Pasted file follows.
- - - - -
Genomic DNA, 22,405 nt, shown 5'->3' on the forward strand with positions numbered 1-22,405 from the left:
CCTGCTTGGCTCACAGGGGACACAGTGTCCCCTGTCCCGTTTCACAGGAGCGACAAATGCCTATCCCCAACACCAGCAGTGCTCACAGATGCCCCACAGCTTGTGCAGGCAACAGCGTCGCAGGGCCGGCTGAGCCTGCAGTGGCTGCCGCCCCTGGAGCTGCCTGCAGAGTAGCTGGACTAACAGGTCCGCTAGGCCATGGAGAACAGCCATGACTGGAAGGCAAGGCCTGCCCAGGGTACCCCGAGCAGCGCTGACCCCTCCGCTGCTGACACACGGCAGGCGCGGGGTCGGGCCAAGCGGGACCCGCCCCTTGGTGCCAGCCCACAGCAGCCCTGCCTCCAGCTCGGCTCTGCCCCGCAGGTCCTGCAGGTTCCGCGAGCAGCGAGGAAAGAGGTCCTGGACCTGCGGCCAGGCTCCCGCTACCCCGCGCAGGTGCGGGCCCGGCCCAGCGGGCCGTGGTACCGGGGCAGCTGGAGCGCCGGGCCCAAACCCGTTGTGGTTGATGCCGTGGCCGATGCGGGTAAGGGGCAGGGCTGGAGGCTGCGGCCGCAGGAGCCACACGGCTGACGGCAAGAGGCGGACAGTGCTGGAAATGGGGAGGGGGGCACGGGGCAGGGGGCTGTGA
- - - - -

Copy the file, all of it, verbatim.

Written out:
Genomic DNA, 22,405 nt, shown 5'->3' on the forward strand with positions numbered 1-22,405 from the left:
CCTGCTTGGCTCACAGGGGACACAGTGTCCCCTGTCCCGTTTCACAGGAGCGACAAATGCCTATCCCCAACACCAGCAGTGCTCACAGATGCCCCACAGCTTGTGCAGGCAACAGCGTCGCAGGGCCGGCTGAGCCTGCAGTGGCTGCCGCCCCTGGAGCTGCCTGCAGAGTAGCTGGACTAACAGGTCCGCTAGGCCATGGAGAACAGCCATGACTGGAAGGCAAGGCCTGCCCAGGGTACCCCGAGCAGCGCTGACCCCTCCGCTGCTGACACACGGCAGGCGCGGGGTCGGGCCAAGCGGGACCCGCCCCTTGGTGCCAGCCCACAGCAGCCCTGCCTCCAGCTCGGCTCTGCCCCGCAGGTCCTGCAGGTTCCGCGAGCAGCGAGGAAAGAGGTCCTGGACCTGCGGCCAGGCTCCCGCTACCCCGCGCAGGTGCGGGCCCGGCCCAGCGGGCCGTGGTACCGGGGCAGCTGGAGCGCCGGGCCCAAACCCGTTGTGGTTGATGCCGTGGCCGATGCGGGTAAGGGGCAGGGCTGGAGGCTGCGGCCGCAGGAGCCACACGGCTGACGGCAAGAGGCGGACAGTGCTGGAAATGGGGAGGGGGGCACGGGGCAGGGGGCTGTGA